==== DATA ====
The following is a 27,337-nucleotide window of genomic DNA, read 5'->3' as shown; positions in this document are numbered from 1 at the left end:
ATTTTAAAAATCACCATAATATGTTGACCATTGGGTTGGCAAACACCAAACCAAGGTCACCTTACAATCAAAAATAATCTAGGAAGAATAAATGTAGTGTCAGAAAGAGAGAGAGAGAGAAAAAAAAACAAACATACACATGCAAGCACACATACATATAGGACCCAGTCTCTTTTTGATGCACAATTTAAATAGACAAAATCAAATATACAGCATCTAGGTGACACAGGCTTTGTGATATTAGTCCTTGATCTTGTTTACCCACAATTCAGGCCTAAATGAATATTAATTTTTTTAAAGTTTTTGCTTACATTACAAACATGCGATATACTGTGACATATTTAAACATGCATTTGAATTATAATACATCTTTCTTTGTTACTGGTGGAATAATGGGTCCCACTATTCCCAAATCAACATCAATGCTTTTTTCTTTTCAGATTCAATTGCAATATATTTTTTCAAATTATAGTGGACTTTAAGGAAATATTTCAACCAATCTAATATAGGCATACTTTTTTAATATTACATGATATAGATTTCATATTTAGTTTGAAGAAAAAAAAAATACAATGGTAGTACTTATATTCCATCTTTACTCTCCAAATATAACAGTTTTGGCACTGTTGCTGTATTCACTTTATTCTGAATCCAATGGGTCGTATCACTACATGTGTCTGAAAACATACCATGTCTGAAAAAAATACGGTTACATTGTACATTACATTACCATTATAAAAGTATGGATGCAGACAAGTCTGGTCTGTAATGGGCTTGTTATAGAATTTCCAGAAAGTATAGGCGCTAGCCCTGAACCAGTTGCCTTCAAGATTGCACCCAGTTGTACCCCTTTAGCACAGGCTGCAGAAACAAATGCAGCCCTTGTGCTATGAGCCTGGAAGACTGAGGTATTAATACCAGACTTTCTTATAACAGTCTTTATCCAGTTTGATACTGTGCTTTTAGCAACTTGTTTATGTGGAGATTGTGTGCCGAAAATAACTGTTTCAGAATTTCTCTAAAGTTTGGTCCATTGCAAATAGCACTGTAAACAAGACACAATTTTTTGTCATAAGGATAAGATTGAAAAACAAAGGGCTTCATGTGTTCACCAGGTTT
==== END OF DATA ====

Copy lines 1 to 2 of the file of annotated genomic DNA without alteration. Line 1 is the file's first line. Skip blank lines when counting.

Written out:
The following is a 27,337-nucleotide window of genomic DNA, read 5'->3' as shown; positions in this document are numbered from 1 at the left end:
ATTTTAAAAATCACCATAATATGTTGACCATTGGGTTGGCAAACACCAAACCAAGGTCACCTTACAATCAAAAATAATCTAGGAAGAATAAATGTAGTGTCAGAAAGAGAGAGAGAGAGAAAAAAAAACAAACATACACATGCAAGCACACATACATATAGGACCCAGTCTCTTTTTGATGCACAATTTAAATAGACAAAATCAAATATACAGCATCTAGGTGACACAGGCTTTGTGATATTAGTCCTTGATCTTGTTTACCCACAATTCAGGCCTAAATGAATATTAATTTTTTTAAAGTTTTTGCTTACATTACAAACATGCGATATACTGTGACATATTTAAACATGCATTTGAATTATAATACATCTTTCTTTGTTACTGGTGGAATAATGGGTCCCACTATTCCCAAATCAACATCAATGCTTTTTTCTTTTCAGATTCAATTGCAATATATTTTTTCAAATTATAGTGGACTTTAAGGAAATATTTCAACCAATCTAATATAGGCATACTTTTTTAATATTACATGATATAGATTTCATATTTAGTTTGAAGAAAAAAAAAATACAATGGTAGTACTTATATTCCATCTTTACTCTCCAAATATAACAGTTTTGGCACTGTTGCTGTATTCACTTTATTCTGAATCCAATGGGTCGTATCACTACATGTGTCTGAAAACATACCATGTCTGAAAAAAATACGGTTACATTGTACATTACATTACCATTATAAAAGTATGGATGCAGACAAGTCTGGTCTGTAATGGGCTTGTTATAGAATTTCCAGAAAGTATAGGCGCTAGCCCTGAACCAGTTGCCTTCAAGATTGCACCCAGTTGTACCCCTTTAGCACAGGCTGCAGAAACAAATGCAGCCCTTGTGCTATGAGCCTGGAAGACTGAGGTATTAATACCAGACTTTCTTATAACAGTCTTTATCCAGTTTGATACTGTGCTTTTAGCAACTTGTTTATGTGGAGATTGTGTGCCGAAAATAACTGTTTCAGAATTTCTCTAAAGTTTGGTCCATTGCAAATAGCACTGTAAACAAGACACAATTTTTTGTCATAAGGATAAGATTGAAAAACAAAGGGCTTCATGTGTTCACCAGGTTT